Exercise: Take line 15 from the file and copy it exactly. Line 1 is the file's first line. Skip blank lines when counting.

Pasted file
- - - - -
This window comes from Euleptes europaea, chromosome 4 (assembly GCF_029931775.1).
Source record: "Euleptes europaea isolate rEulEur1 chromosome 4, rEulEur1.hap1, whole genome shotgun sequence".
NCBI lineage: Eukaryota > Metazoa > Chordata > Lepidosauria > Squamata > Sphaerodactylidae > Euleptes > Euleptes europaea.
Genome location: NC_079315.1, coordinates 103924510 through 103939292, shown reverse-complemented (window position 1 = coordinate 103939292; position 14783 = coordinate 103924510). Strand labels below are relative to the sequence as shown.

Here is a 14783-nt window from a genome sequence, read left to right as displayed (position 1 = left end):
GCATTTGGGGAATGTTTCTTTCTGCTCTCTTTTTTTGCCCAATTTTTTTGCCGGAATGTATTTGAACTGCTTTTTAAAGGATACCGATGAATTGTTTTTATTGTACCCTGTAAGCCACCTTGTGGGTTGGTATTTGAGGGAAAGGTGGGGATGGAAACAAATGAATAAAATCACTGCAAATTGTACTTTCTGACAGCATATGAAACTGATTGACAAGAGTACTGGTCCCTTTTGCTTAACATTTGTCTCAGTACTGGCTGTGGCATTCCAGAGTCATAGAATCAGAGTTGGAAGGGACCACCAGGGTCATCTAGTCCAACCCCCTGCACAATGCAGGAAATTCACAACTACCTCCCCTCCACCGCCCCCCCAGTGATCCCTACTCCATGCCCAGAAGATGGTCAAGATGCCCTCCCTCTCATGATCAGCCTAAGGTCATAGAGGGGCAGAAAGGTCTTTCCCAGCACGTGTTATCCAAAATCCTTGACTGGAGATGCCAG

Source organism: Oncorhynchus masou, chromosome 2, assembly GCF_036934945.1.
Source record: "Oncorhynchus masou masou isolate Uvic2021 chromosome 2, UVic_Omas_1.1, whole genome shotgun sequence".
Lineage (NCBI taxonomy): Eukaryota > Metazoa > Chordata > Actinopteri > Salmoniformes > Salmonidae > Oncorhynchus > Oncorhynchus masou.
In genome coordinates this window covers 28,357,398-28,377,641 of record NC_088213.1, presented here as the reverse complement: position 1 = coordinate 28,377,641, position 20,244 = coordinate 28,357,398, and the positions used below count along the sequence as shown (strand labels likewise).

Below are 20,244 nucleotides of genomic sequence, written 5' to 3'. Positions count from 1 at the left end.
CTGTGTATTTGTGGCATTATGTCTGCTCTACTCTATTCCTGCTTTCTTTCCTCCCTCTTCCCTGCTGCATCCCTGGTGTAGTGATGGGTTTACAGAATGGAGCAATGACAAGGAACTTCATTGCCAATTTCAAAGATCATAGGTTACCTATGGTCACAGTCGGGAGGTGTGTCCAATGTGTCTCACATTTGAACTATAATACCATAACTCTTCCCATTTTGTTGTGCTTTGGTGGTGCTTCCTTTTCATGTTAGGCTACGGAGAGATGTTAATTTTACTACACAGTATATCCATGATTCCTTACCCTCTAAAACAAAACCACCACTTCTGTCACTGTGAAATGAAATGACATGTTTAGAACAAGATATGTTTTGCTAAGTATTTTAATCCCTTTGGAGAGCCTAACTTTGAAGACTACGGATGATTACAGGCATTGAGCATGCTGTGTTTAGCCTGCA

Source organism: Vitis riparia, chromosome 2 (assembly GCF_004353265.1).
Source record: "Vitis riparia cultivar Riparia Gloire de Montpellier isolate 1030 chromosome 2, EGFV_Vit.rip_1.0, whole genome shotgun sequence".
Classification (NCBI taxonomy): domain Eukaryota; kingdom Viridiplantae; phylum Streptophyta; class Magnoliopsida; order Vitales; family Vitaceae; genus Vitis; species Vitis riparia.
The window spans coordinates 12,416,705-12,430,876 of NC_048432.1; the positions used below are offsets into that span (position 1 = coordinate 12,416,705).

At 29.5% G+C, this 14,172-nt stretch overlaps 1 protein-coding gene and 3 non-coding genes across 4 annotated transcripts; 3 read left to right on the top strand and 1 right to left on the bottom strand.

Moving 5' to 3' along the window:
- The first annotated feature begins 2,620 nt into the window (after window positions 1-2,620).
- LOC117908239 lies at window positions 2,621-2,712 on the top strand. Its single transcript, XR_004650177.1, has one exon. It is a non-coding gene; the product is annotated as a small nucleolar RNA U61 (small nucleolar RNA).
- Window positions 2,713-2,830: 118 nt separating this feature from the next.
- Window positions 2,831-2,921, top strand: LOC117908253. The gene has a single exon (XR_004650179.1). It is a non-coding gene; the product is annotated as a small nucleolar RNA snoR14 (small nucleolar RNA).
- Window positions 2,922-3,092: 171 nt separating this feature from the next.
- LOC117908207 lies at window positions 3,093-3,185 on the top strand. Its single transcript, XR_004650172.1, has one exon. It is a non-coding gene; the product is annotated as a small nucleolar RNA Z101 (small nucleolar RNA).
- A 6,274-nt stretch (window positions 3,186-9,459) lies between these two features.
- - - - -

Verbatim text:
Classification (NCBI taxonomy): domain Eukaryota; kingdom Viridiplantae; phylum Streptophyta; class Magnoliopsida; order Vitales; family Vitaceae; genus Vitis; species Vitis riparia.